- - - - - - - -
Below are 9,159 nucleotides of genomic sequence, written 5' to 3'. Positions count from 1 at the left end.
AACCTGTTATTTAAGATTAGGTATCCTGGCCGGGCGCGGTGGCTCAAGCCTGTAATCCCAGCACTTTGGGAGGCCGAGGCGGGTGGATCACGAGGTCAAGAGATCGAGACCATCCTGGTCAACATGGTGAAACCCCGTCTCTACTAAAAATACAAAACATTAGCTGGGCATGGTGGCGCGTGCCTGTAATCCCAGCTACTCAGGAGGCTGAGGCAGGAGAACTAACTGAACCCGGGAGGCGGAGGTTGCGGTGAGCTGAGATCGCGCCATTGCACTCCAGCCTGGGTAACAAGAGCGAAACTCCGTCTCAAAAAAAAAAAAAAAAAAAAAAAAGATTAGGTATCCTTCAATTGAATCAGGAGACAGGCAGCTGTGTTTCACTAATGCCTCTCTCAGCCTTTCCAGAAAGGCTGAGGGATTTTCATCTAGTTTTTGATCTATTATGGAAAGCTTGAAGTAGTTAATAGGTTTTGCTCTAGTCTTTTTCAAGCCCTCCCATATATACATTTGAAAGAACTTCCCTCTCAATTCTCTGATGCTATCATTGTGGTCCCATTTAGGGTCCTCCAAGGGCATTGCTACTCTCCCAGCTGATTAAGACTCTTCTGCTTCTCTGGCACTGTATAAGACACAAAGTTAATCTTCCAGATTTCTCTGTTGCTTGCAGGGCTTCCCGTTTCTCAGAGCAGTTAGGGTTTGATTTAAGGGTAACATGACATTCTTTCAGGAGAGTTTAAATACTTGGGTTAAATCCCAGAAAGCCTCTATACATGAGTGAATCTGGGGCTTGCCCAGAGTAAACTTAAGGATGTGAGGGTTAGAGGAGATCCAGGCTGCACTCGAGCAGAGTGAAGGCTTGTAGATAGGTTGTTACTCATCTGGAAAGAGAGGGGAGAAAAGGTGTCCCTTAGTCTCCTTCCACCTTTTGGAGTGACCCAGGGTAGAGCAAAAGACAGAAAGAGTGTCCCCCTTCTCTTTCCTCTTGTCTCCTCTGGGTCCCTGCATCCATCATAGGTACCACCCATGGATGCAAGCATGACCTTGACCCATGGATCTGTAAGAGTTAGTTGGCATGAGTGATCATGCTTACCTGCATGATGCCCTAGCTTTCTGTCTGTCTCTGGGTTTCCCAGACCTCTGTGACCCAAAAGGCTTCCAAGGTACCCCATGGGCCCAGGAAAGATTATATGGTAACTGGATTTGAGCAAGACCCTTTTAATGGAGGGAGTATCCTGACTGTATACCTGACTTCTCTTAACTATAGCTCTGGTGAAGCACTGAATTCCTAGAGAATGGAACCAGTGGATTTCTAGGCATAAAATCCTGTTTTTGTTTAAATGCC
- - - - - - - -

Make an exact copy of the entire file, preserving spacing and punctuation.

Below are 9,159 nucleotides of genomic sequence, written 5' to 3'. Positions count from 1 at the left end.
AACCTGTTATTTAAGATTAGGTATCCTGGCCGGGCGCGGTGGCTCAAGCCTGTAATCCCAGCACTTTGGGAGGCCGAGGCGGGTGGATCACGAGGTCAAGAGATCGAGACCATCCTGGTCAACATGGTGAAACCCCGTCTCTACTAAAAATACAAAACATTAGCTGGGCATGGTGGCGCGTGCCTGTAATCCCAGCTACTCAGGAGGCTGAGGCAGGAGAACTAACTGAACCCGGGAGGCGGAGGTTGCGGTGAGCTGAGATCGCGCCATTGCACTCCAGCCTGGGTAACAAGAGCGAAACTCCGTCTCAAAAAAAAAAAAAAAAAAAAAAAAGATTAGGTATCCTTCAATTGAATCAGGAGACAGGCAGCTGTGTTTCACTAATGCCTCTCTCAGCCTTTCCAGAAAGGCTGAGGGATTTTCATCTAGTTTTTGATCTATTATGGAAAGCTTGAAGTAGTTAATAGGTTTTGCTCTAGTCTTTTTCAAGCCCTCCCATATATACATTTGAAAGAACTTCCCTCTCAATTCTCTGATGCTATCATTGTGGTCCCATTTAGGGTCCTCCAAGGGCATTGCTACTCTCCCAGCTGATTAAGACTCTTCTGCTTCTCTGGCACTGTATAAGACACAAAGTTAATCTTCCAGATTTCTCTGTTGCTTGCAGGGCTTCCCGTTTCTCAGAGCAGTTAGGGTTTGATTTAAGGGTAACATGACATTCTTTCAGGAGAGTTTAAATACTTGGGTTAAATCCCAGAAAGCCTCTATACATGAGTGAATCTGGGGCTTGCCCAGAGTAAACTTAAGGATGTGAGGGTTAGAGGAGATCCAGGCTGCACTCGAGCAGAGTGAAGGCTTGTAGATAGGTTGTTACTCATCTGGAAAGAGAGGGGAGAAAAGGTGTCCCTTAGTCTCCTTCCACCTTTTGGAGTGACCCAGGGTAGAGCAAAAGACAGAAAGAGTGTCCCCCTTCTCTTTCCTCTTGTCTCCTCTGGGTCCCTGCATCCATCATAGGTACCACCCATGGATGCAAGCATGACCTTGACCCATGGATCTGTAAGAGTTAGTTGGCATGAGTGATCATGCTTACCTGCATGATGCCCTAGCTTTCTGTCTGTCTCTGGGTTTCCCAGACCTCTGTGACCCAAAAGGCTTCCAAGGTACCCCATGGGCCCAGGAAAGATTATATGGTAACTGGATTTGAGCAAGACCCTTTTAATGGAGGGAGTATCCTGACTGTATACCTGACTTCTCTTAACTATAGCTCTGGTGAAGCACTGAATTCCTAGAGAATGGAACCAGTGGATTTCTAGGCATAAAATCCTGTTTTTGTTTAAATGCC